Bartlett MArch AD Unit
Luke Pearson and Andrew Porter


When Fillipo Brunelleschi first derived the drawn conventions which we would come to understand as one point perspective, the more naturalistic representations that followed not only redefined painting in the post medieval age, but the way in which the architect would relate to his creations through drawing.

The Unit is intrigued by the reflexive relationship between drawing and architecture. Advances in the construction of drawings of architecture changed their relationships to the world around them. Now architects could receive commissions through detailed propositions that could be visually understood as existing in the real world, before their construction had actually been embarked upon. This relationship between the built form and the drawn form has appeared at the centre of architectural interrogations henceforth.

The primacy of the drawing as an investigative tool allows us to examine the impact of considered decisions versus the unchecked instinct of the draughtsman. We anticipate investigations into conversational ways of drawing, developing an argument through serialised works that eventually form an architectural position, not only through what it is they represent but through how they represent it. Is the line the most suitable articulation of an edge in a world where that edge is surface, tone and light? Mid 20th Century master renderer Hugh Ferriss spoke of the difference between an accurate drawing and an authentic one. By gently removing layers of charcoal from a solid block of tone, his New York skyscrapers stood solidly against the chiaroscuro gloom around them, a solidity that spoke volumes to his ambitious developer clients, who commissioned his visualisations in droves.
In a digital age where our faculty towards technology tempts us to model everything and reveal all, where can we position the drawing such as Ferriss’ -the drawing that evokes rather than describes. The concept artists of Hollywood, such as Ryan Church and Feng Zhou, deal with the quick, freeform creation of spaces which are never absolutely articulated, but play with the eye’s readings of light and tone in order to suggest at spaces. They immediately play between the analogue and digital nature of drawing by photocopying, scanning, erasing and enlarging, but often using the computer and peripherals to paint space into their compositions.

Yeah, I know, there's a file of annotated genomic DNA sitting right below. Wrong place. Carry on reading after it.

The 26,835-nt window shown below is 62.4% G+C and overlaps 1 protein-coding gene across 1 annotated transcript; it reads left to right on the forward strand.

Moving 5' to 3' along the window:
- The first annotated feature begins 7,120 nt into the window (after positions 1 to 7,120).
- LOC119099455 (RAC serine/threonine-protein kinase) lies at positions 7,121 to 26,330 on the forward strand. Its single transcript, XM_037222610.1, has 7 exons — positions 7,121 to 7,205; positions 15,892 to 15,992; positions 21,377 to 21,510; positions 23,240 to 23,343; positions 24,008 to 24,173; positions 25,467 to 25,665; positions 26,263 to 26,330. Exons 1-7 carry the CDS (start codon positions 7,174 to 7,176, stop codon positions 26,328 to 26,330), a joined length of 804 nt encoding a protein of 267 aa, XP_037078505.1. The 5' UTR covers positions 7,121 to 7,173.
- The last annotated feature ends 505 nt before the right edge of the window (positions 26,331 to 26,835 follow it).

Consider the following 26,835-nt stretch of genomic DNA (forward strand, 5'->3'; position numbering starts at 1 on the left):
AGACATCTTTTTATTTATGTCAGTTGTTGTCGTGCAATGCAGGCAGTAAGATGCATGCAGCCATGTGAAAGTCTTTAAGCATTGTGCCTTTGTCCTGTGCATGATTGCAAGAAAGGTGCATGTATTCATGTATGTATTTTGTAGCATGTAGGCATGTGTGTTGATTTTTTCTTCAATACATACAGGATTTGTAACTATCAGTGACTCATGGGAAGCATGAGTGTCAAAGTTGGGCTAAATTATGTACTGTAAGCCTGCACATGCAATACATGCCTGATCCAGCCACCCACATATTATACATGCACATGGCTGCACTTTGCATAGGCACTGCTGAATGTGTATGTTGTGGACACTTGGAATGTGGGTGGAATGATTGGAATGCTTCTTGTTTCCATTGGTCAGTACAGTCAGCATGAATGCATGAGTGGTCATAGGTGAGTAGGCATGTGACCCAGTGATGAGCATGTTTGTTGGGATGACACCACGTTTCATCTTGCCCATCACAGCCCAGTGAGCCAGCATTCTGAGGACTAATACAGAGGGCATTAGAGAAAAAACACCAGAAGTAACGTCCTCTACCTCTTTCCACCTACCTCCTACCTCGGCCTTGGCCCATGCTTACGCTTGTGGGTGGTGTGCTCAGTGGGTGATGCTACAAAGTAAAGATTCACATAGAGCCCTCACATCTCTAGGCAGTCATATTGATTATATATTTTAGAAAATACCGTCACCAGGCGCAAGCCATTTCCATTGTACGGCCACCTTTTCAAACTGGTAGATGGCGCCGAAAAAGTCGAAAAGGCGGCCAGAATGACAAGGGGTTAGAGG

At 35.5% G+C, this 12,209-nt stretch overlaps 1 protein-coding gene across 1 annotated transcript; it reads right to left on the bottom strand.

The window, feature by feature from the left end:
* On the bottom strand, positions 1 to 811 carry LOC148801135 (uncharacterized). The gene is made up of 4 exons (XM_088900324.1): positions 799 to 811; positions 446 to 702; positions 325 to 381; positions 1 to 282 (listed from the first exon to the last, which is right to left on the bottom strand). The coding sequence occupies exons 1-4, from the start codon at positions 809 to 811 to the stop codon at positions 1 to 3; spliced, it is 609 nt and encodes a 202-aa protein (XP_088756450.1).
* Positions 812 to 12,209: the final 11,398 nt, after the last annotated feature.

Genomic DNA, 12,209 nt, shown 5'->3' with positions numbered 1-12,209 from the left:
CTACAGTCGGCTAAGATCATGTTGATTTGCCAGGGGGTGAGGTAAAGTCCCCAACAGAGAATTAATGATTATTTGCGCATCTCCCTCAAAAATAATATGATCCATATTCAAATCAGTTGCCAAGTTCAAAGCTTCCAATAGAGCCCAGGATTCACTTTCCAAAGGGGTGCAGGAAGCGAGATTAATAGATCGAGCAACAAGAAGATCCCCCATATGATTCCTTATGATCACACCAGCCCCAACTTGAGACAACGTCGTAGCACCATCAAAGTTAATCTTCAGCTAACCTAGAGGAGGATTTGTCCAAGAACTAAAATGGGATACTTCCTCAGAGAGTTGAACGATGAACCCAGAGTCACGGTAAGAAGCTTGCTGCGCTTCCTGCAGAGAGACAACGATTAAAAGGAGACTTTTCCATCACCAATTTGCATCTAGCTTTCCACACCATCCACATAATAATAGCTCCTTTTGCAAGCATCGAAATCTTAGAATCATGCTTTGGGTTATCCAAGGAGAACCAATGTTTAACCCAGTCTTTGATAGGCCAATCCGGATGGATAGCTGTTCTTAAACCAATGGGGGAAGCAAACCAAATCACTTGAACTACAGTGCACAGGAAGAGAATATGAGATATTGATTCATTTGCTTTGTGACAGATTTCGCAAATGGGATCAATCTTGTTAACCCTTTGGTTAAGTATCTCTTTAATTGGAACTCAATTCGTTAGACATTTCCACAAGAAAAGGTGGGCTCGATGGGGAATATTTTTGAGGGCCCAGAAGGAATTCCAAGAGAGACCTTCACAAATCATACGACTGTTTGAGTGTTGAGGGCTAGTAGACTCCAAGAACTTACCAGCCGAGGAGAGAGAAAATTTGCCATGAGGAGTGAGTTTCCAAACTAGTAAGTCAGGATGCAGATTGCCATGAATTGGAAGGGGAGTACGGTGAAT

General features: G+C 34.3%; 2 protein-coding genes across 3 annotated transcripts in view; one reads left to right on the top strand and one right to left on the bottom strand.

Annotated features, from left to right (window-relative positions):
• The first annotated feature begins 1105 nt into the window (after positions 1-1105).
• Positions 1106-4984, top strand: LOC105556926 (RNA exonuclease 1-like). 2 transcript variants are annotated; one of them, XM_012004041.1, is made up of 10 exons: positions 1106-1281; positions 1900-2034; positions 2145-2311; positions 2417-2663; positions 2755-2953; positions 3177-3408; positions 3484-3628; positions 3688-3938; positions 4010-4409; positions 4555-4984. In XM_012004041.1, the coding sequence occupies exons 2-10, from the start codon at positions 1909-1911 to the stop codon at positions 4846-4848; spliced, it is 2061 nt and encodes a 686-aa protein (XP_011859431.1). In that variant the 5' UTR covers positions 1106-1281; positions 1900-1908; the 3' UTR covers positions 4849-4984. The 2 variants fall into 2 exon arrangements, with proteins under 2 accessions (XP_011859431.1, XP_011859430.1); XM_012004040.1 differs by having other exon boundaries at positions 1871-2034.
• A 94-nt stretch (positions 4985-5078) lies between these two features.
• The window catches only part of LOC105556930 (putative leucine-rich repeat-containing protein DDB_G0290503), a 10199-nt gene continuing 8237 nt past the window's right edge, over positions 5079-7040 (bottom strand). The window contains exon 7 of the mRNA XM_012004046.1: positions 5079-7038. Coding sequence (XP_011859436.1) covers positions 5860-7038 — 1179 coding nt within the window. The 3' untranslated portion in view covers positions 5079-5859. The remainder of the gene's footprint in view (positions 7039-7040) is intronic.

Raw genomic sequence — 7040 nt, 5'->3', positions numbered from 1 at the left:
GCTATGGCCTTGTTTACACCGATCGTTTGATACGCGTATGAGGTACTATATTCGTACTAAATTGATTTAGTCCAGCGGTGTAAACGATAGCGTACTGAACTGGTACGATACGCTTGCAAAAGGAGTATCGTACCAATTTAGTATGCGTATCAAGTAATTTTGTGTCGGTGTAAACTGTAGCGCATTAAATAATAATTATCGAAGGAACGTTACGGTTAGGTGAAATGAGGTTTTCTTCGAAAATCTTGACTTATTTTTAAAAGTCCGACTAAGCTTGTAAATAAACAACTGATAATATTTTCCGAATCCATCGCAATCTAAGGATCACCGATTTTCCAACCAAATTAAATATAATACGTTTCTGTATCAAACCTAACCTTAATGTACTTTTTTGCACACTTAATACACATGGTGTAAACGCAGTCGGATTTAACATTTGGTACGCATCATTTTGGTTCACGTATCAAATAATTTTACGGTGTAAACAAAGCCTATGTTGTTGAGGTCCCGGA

The animator Benjamin Ducroz makes stop-frame animations of wooden blocks shot to look like 3d models. By printing each frame of the digital film, working into it with watercolour, rescanning and reassembling the film he produces a composite space. This space also blurs the boundary between analogue and digital through challenging our eye to question which is which, a carefully manufactured and coloured set of physical objects presented as if some elaborate animation straight from the computer screen. The production of drawn spaces spliced into film spaces recalls the amazing matte paintings created for movies. Originating as part of the composition in front of the camera, these evolved into spaces spliced into film through multiple exposures, through to digital spaces woven around actors that we see today. The introduction of the oil painting into film space produced results that even the most sophisticated digital representations struggle to evoke. This suggests that drawing space operates on levels whereby the more resolved is not necessarily the more sophisticated.
Why is it that we often use “conflicting” methods to produce the opposite result, the 3d model to trace our “loose sketch” over or a quick massing model to articulate our detailed plan or section from? Architectural representation is woven through by these hybrid spaces, and we ask you to reveal them and renegotiate them in order to reinvent your approach towards the drawing.

How will you consider the drawn process to be one of manufacture? The working, reworking and staging of your outputs might be considered an act of thinking through drawing. How will the hybrid drawings you seek to create investigate your position regarding architecture in our contemporary situation? How might you challenge the convention of constructional drawings and the ways these are translated into a built form? Or how might you question the nature of perspective and the lines it forces us to view architectures within? In a world overloaded with fast-paced parametric technologies, how might you slowly work using tone and shade to suggest intricately articulated surfaces that come straight from the hand?